Battery Point Lighthouse in Crescent City, California is well worth a visit! The lighthouse is actually on a small island just offshore. The lighthouse is only open (during season) when the tide permits folks to “walk” over. On our first visit we actually missed it, but fortunately there are so many other scenic sites in the area, that we had no problem returning later in the day. 🙂

NOTE: Information and driving directions to Battery Point Lighthouse can be found at:



Somewhere in Oregon... I think... 😉


1) Do you live in a RV for 12 months out of the year?

If you answered YES, continue below. If you answered NO… you must live in a house, apartment or condo for a portion of the year. Sorry, but you aren’t a Full-Time RVer. You are just a Seasonal RVer. But don’t worry, there is hope for you yet! 🙂

2) Do you have a rental storage facility or a place where you keep items too large or numerous to store in your RV?

If you answered NO, continue below. If you answered YES… then you are not yet ready to be a Full-Time RVer. You can tell people you are a Full-Timer, but deep down, you really aren’t ready to part with the holiday decorations, extra clothes, “cool” 70s furniture or stuff you bought at yard sales the last 30 years…If you sit down and calculate the current resale value of the items you have in storage and your monthly/annual storage bill, you may find yourself making a trip to the local flea market to sell those “costly” treasures. With the storage gone, you’ll have the money to get those wheels moving and be one step closer to being a real Full-Timer.

3) If you made it this far, CONGRATS! You are a Full-Timer! But let’s see how devoted you are to the lifestyle… Do you periodically find yourself wondering which state you are in?

If you answered YES, continue below. If you answered NO, it sounds like you may be a Full-Timer who is stuck in the same area. Don’t forget that RVs come with wheels!

4) Can you remember the last time you visited an airport (to fly somewhere) or the last time you slept in a hotel?

If you answered NO, you are a real Full-Time RVer! CONGRATS! If you answered YES… don’t let any other Full-Timers know or they’ll tease you! 😉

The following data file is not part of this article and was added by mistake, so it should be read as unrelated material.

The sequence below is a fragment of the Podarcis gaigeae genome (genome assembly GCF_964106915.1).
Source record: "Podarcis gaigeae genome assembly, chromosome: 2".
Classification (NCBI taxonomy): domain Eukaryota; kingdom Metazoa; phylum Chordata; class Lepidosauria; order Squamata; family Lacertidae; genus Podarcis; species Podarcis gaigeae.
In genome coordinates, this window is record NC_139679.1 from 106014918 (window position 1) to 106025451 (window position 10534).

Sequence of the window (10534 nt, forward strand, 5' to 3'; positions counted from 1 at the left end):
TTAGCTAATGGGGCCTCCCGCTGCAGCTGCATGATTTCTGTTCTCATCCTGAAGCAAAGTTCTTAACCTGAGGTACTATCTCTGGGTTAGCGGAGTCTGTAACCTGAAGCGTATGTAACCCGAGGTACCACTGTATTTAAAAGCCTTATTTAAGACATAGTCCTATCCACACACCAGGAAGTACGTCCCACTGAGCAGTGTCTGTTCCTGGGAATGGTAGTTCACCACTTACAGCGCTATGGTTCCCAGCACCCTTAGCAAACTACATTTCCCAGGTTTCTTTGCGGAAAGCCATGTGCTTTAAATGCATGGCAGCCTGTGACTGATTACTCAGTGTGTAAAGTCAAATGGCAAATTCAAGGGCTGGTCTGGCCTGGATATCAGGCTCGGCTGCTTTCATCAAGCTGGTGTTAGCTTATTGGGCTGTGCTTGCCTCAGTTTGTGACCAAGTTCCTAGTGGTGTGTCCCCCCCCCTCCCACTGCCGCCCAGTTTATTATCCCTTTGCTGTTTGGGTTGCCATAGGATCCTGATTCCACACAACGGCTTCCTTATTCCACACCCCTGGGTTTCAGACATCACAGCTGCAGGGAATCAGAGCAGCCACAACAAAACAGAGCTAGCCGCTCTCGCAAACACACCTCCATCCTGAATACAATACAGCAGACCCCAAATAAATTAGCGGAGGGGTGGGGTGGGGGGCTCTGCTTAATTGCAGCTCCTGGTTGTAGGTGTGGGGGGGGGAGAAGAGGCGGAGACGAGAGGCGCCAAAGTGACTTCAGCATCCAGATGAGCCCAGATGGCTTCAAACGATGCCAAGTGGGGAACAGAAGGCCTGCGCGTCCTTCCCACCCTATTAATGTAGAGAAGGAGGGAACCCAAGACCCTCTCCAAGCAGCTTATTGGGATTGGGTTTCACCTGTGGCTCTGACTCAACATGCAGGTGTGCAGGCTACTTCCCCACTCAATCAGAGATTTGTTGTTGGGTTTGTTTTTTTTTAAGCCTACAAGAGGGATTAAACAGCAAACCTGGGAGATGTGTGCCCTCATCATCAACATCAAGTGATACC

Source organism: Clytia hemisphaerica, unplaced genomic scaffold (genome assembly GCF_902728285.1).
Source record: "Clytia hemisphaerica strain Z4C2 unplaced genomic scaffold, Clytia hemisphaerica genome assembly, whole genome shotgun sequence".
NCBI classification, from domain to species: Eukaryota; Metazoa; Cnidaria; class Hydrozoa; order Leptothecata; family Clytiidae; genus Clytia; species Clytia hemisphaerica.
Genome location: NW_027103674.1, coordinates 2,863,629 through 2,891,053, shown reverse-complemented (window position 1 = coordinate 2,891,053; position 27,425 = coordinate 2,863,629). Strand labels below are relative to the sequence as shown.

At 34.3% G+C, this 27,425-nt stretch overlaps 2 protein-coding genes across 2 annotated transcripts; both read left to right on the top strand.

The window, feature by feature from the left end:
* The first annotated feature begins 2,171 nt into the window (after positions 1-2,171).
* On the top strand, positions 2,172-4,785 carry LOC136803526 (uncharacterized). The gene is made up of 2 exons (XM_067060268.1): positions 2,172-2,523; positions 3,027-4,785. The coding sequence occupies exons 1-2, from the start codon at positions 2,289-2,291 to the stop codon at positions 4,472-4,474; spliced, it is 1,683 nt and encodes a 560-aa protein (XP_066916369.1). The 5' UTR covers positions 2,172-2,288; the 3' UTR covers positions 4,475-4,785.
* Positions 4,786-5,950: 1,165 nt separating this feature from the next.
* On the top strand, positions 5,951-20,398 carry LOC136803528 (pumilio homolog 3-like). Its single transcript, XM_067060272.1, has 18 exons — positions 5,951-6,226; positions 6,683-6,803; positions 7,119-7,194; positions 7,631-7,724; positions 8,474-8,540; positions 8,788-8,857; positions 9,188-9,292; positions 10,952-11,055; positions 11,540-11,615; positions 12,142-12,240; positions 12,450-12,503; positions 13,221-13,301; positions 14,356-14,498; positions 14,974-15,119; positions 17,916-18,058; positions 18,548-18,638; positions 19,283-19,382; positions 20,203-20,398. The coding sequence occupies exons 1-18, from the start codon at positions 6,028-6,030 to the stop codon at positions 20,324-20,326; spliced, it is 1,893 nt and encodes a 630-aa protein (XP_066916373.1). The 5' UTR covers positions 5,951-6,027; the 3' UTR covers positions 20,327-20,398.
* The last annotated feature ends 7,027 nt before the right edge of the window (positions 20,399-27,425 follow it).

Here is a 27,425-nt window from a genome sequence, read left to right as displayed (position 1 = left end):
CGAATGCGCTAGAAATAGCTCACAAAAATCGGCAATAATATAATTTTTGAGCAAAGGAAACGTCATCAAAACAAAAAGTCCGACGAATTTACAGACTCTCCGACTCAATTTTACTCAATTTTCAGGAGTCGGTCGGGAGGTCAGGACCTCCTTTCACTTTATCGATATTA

After a winter storm, the beach was littered with debris and driftwood. (WA)

We have winter camped in the Pacific Northwest and dealt with wind, snow and ice storms… but we never thought we would have to prepare ourselves for winter camping in Florida. With fluctuating  temperatures this season, we have had to watch for signs of excess moisture which can lead to mold and mildew.

Each closet and storage area has a Damp-Rid ( container which is checked (drained and refilled, if needed) every two weeks. We have talked with other RVers who prefer to not have a “spill-able” container (lower half of the container collects water, while the top half or basket contains Damp-Rid flakes) and they prefer other methods, such as placing charcoal briquettes in a shallow pan or bowl.

Some folks prefer to use a dehumidifier. We don’t use one as we have heard so many stories against – from “sweating walls” to the chore of emptying it every day and even finding the space to place one.

If you find yourself with a moisture problem, you should evaluate your storage areas. Boxes draw moisture and eliminating those by placing items in sealed plastic containers or SpaceBags® ( will help. Also make sure your storage areas are not too crowded to allow some air flow. Inside storage closets that contain clothes or paperwork should be left cracked open while you are settled in an area.

Check around your windows for moisture. And if you have a roll of silver sunshade shoved into each window, you should keep an eye on those for mildew, especially around the edges.

Watch your humidity inside and either run your air condition when you can or crack open a window or vent to keep the humidity low.

If you are prepared for it, you can keep moisture under control before anything develops to “dampen” your winter camping experience.

After the winter "Southern Storm" that went through the SE states. (FL)

Hoh Rainforest outside Forks, Washington

If you have been putting off a trip to your local U.S. National Park, clear your calendar for this year’s remaining fee-free days. On these dates, entrance fees to the parks will be waived. In addition, some other special offers may apply.

April 16-24, 2011
(U.S. National Park Week)

June 21, 2011
(First day of Summer)

September 24, 2011
(Public Lands Day)

November 11-13, 2011
(Veterans Day weekend)

For more information and trip planning links, visit the National Park Service’s website:

 NOTE: Don’t forget some of your local attractions this summer either! 🙂

Sites to See With Small Admission Fees